Bionanotechnology and nanobiotechnology are terms that refer to the intersection of nanotechnology and biology . Given that the subject is one that has only emerged very recently, bionanotechnology and nanobiotechnology serve as blanket terms for various related technologies.
a, A typical plant cell, illustrating the cell wall (cw), large central vacuole (v), and various organelles (nucleus (n), mitochondria (m), chloroplasts (cp), endoplasmic reticulum (er), golgi (g)) within the cytoplasm (white region). b, After action of the gene gun, MSNs (small circles), carrying the small effector molecule (-estradiol) within the gold-capped structure and externally coated with plasmid DNA, penetrate the cell wall and, in some cases, enter the cytoplasm. c, Within the cytoplasm, the plasmid DNA dissociates from the MSN surface and enters the nucleus (not shown). The MSNs are uncapped by incubating the plant cells with dithiothreitol (DTT). This releases the -oestradiol effector molecules (orange hexagons) and activates expression of the plasmid DNA in the nucleus.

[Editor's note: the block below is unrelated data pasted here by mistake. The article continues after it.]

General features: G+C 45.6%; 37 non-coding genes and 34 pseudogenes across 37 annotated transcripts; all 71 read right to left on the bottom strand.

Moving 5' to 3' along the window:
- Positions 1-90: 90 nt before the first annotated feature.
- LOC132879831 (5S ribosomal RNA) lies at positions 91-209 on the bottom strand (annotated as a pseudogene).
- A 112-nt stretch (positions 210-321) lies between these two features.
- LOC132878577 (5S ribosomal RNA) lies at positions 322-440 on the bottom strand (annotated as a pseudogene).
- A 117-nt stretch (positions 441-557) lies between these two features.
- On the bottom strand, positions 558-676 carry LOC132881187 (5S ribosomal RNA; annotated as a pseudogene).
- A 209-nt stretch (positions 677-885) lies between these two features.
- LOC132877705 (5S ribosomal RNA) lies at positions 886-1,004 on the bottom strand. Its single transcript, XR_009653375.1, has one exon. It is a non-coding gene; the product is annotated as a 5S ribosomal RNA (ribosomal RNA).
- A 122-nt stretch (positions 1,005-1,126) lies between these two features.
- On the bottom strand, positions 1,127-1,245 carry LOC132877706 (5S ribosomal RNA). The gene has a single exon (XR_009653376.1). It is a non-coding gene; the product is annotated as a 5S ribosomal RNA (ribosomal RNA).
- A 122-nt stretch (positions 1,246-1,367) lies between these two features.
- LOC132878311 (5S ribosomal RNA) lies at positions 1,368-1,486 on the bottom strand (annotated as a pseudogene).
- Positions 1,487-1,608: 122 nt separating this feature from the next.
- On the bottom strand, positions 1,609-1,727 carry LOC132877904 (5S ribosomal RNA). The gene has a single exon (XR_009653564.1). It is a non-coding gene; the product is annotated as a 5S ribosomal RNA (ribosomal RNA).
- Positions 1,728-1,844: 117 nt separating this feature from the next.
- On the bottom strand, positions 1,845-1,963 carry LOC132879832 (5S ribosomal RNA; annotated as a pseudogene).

These two terms are often used interchangeably. When a distinction is intended, though, it is based on whether the focus is on applying biological ideas or on studying biology with nanotechnology. Bionanotechnology generally refers to the study of how the goals of nanotechnology can be guided by studying how biological “machines” work and adapting these biological motifs into improving existing nanotechnologies or creating new ones. Nanobiotechnology, on the other hand, refers to the ways that nanotechnology is used to create devices to study biological systems.
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